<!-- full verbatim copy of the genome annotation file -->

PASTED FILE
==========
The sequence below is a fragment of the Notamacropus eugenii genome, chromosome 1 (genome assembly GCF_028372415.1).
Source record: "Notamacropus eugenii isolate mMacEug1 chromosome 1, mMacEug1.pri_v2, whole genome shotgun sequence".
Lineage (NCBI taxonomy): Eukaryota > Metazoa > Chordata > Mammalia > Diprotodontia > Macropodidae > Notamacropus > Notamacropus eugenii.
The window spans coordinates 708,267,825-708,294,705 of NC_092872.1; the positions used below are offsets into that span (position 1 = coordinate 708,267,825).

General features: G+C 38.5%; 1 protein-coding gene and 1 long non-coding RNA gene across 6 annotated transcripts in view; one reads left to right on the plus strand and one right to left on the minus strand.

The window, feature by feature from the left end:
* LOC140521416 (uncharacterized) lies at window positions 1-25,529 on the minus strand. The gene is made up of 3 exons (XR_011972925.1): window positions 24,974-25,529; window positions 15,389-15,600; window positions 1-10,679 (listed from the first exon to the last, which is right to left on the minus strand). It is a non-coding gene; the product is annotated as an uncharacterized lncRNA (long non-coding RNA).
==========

The sequence below is a fragment of the Notamacropus eugenii genome, chromosome 1 (genome assembly GCF_028372415.1).
Source record: "Notamacropus eugenii isolate mMacEug1 chromosome 1, mMacEug1.pri_v2, whole genome shotgun sequence".
Lineage (NCBI taxonomy): Eukaryota > Metazoa > Chordata > Mammalia > Diprotodontia > Macropodidae > Notamacropus > Notamacropus eugenii.
The window spans coordinates 708,267,825-708,294,705 of NC_092872.1; the positions used below are offsets into that span (position 1 = coordinate 708,267,825).

General features: G+C 38.5%; 1 protein-coding gene and 1 long non-coding RNA gene across 6 annotated transcripts in view; one reads left to right on the plus strand and one right to left on the minus strand.

The window, feature by feature from the left end:
* LOC140521416 (uncharacterized) lies at window positions 1-25,529 on the minus strand. The gene is made up of 3 exons (XR_011972925.1): window positions 24,974-25,529; window positions 15,389-15,600; window positions 1-10,679 (listed from the first exon to the last, which is right to left on the minus strand). It is a non-coding gene; the product is annotated as an uncharacterized lncRNA (long non-coding RNA).